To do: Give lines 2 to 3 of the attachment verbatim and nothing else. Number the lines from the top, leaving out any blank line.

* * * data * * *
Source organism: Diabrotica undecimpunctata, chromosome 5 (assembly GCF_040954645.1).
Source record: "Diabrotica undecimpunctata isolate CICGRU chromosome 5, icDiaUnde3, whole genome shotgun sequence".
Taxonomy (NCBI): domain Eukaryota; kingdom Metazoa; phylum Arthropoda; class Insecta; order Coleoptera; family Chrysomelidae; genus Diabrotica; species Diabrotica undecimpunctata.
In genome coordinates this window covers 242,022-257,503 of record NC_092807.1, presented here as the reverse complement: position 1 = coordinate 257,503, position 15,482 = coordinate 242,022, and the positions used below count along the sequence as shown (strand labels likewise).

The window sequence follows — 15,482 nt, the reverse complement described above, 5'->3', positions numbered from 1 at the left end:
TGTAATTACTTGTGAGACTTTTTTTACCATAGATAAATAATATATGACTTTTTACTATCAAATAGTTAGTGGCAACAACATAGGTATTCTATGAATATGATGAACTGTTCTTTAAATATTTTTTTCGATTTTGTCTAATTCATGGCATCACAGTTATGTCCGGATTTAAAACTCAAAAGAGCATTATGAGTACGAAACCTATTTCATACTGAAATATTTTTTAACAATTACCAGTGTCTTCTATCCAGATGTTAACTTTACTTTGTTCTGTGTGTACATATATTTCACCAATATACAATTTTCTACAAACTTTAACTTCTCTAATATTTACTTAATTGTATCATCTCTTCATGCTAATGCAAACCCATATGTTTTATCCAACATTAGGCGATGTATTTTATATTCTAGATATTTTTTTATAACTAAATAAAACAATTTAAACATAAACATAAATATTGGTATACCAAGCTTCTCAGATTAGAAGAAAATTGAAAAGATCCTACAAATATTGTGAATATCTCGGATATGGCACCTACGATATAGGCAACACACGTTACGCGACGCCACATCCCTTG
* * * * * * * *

Source record: "Diabrotica undecimpunctata isolate CICGRU chromosome 5, icDiaUnde3, whole genome shotgun sequence".
Taxonomy (NCBI): domain Eukaryota; kingdom Metazoa; phylum Arthropoda; class Insecta; order Coleoptera; family Chrysomelidae; genus Diabrotica; species Diabrotica undecimpunctata.